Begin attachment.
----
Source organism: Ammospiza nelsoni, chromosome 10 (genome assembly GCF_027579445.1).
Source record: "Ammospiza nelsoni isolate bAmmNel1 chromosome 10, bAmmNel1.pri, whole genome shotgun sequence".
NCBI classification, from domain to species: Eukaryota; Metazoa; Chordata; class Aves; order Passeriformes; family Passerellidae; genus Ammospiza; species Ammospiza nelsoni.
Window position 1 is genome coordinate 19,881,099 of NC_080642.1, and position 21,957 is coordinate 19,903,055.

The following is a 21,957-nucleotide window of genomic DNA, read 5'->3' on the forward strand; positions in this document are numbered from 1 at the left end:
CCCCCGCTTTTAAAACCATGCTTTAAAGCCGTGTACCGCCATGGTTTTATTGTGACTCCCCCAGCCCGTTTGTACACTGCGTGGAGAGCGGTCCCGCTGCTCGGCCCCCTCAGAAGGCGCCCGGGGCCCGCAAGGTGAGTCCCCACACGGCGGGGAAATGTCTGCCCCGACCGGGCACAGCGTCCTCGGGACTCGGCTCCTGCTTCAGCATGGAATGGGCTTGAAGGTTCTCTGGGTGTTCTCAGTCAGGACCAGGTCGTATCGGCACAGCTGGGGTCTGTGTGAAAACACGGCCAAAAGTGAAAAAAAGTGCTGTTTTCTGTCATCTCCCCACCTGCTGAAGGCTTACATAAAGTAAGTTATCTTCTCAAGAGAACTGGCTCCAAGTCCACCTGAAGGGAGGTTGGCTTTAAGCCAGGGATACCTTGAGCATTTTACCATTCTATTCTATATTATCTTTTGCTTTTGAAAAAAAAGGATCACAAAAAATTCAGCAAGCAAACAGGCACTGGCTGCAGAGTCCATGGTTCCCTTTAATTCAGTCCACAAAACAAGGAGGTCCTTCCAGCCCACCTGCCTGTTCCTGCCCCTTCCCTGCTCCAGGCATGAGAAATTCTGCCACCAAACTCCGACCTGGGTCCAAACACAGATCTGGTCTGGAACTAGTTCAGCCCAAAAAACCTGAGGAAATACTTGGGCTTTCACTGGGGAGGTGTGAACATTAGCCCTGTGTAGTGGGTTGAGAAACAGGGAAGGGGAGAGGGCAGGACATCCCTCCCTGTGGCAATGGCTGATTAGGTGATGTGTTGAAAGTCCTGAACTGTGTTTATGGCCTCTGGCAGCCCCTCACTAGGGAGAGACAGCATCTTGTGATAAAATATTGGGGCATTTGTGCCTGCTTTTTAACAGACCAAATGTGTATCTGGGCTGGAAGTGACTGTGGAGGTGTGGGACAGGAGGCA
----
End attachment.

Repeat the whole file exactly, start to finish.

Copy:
Source organism: Ammospiza nelsoni, chromosome 10 (genome assembly GCF_027579445.1).
Source record: "Ammospiza nelsoni isolate bAmmNel1 chromosome 10, bAmmNel1.pri, whole genome shotgun sequence".
NCBI classification, from domain to species: Eukaryota; Metazoa; Chordata; class Aves; order Passeriformes; family Passerellidae; genus Ammospiza; species Ammospiza nelsoni.
Window position 1 is genome coordinate 19,881,099 of NC_080642.1, and position 21,957 is coordinate 19,903,055.

The following is a 21,957-nucleotide window of genomic DNA, read 5'->3' on the forward strand; positions in this document are numbered from 1 at the left end:
CCCCCGCTTTTAAAACCATGCTTTAAAGCCGTGTACCGCCATGGTTTTATTGTGACTCCCCCAGCCCGTTTGTACACTGCGTGGAGAGCGGTCCCGCTGCTCGGCCCCCTCAGAAGGCGCCCGGGGCCCGCAAGGTGAGTCCCCACACGGCGGGGAAATGTCTGCCCCGACCGGGCACAGCGTCCTCGGGACTCGGCTCCTGCTTCAGCATGGAATGGGCTTGAAGGTTCTCTGGGTGTTCTCAGTCAGGACCAGGTCGTATCGGCACAGCTGGGGTCTGTGTGAAAACACGGCCAAAAGTGAAAAAAAGTGCTGTTTTCTGTCATCTCCCCACCTGCTGAAGGCTTACATAAAGTAAGTTATCTTCTCAAGAGAACTGGCTCCAAGTCCACCTGAAGGGAGGTTGGCTTTAAGCCAGGGATACCTTGAGCATTTTACCATTCTATTCTATATTATCTTTTGCTTTTGAAAAAAAAGGATCACAAAAAATTCAGCAAGCAAACAGGCACTGGCTGCAGAGTCCATGGTTCCCTTTAATTCAGTCCACAAAACAAGGAGGTCCTTCCAGCCCACCTGCCTGTTCCTGCCCCTTCCCTGCTCCAGGCATGAGAAATTCTGCCACCAAACTCCGACCTGGGTCCAAACACAGATCTGGTCTGGAACTAGTTCAGCCCAAAAAACCTGAGGAAATACTTGGGCTTTCACTGGGGAGGTGTGAACATTAGCCCTGTGTAGTGGGTTGAGAAACAGGGAAGGGGAGAGGGCAGGACATCCCTCCCTGTGGCAATGGCTGATTAGGTGATGTGTTGAAAGTCCTGAACTGTGTTTATGGCCTCTGGCAGCCCCTCACTAGGGAGAGACAGCATCTTGTGATAAAATATTGGGGCATTTGTGCCTGCTTTTTAACAGACCAAATGTGTATCTGGGCTGGAAGTGACTGTGGAGGTGTGGGACAGGAGGCA